Transcript Edited for Clarity 
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Transcript: 

Riccardo Lencioni, MD: There were several studies presented at ASCO GI 2018 on different uses of locoregional therapies, many new data. An interesting presentation was delivered by Masatoshi Kudo on a Japanese phase II study that combined TACE [transarterial chemoembolization] and sorafenib versus TACE plus placebo. Now, an important consideration here is that the use of TACE in Japan is different than the use of TACE in the West and in the rest of the Asia-Pacific region. This is a very important point to understand, because TACE in Japan is also used as a curative therapy in patients with early-stage HCC, which is not really the case in other areas.

This is reflected, for instance, even in the trial presented by Dr. Kudo, called the TACTICS trial, in the TTP. The TTP in the placebo arm was 13.5 months, which has more than doubled with respect to what we reported for the placebo arm of the SPACE trial, which had an identical design: TACE plus sorafenib versus TACE plus placebo. But that was a global trial with patients from the United States, Europe, and the Asia-Pacific region. So, one important point is that we are talking about a different patient population, as shown by 30% or so of patients in the TACTICS trial who were, in fact, in early stages rather than intermediate stages of HCC.

The other important point is the duration of therapy. This is probably critical. In SPACE, we’ve already seen a signal that duration of therapy was an important factor in that there’s a synergy between TACE and drugs, particularly TACE and sorafenib. So, the duration of therapy was much longer in tactics than in previous studies. This can explain the significant effect that has been shown for improving PFS and TTP. That being said, the question is still how meaningful this improvement is for overall survival. In this regard, we need the data to mature to be able to understand what the actual impact is on overall survival of this potential combination.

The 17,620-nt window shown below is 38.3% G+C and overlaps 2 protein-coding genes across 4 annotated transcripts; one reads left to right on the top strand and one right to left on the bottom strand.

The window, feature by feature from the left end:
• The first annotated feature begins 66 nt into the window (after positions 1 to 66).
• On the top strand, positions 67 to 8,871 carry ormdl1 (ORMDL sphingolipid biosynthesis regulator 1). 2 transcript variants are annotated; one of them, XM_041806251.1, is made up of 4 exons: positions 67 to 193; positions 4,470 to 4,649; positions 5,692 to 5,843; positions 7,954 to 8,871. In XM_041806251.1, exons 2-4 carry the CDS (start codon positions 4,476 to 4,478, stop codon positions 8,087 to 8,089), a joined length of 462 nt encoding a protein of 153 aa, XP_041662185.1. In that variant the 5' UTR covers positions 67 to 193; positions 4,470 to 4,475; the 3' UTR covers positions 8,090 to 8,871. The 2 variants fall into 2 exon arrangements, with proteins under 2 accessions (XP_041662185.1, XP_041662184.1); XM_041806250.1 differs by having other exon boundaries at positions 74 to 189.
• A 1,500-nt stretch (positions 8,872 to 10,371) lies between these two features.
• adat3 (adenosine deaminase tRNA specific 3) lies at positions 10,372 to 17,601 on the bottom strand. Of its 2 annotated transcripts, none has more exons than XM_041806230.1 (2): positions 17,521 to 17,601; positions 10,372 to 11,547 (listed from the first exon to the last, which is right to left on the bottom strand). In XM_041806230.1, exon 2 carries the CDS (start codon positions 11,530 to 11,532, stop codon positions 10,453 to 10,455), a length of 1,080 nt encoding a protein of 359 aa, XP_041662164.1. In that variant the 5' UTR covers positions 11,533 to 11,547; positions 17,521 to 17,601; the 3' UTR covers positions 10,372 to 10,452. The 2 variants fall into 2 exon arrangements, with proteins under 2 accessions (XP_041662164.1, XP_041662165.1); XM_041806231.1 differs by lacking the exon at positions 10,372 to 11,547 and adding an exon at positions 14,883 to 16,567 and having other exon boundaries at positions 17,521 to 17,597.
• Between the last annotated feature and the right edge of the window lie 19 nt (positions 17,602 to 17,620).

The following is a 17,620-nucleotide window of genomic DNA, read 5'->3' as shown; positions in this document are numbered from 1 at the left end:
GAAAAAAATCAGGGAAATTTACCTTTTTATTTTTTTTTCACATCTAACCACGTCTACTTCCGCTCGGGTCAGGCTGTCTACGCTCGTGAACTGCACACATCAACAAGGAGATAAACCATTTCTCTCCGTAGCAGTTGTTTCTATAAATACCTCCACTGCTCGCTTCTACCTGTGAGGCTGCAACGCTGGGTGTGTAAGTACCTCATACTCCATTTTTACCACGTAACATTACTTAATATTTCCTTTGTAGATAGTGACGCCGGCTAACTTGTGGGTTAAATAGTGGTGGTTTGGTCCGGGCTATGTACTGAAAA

Another study presented on a very small sample size randomized something like 90 patients to receive radiation plus TACE versus sorafenib. We are talking about patients with advanced-stage HCC and macrovascular portal vein invasion. This study suggested that may be a signal that should be further investigated concerning the combination of radiation and TACE. Again, it’s a particularly small-scale study, and we need to see more mature data to be able to come to a conclusion that it may have an impact for the clinical decision-making process in our practice.

Josep Llovet, MD: There are other local regional therapies that are very popular in the field, particularly Y-90 embolization. This radioembolization with Y-90 has been tested in intermediate and in advanced HCC. In intermediate HCC, it has been tested mostly in phase II studies with relevant promising results, but we certainly need phase III trials comparing it to chemoembolization to understand if it has a niche in the treatment strategy for HCC.

This year, there have certainly been 2 publications assessing radioembolization versus sorafenib head to head. These 2 trials were negative. This came as a surprise, particularly for those interventional radiologists very engaged in this type of treatments, because, particularly in the United States, there are a lot of centers treating patients with Y-90. And certainly as a result of these 2 trials, we can conclude that Y-90 as a single-agent treatment is not recommended for the management of advanced HCC, and therefore, it will not be included in the guidelines. We are waiting for the 2 trials that are ongoing at this point with Y-90 plus sorafenib to understand if they have synergistic effect.

Transcript Edited for Clarity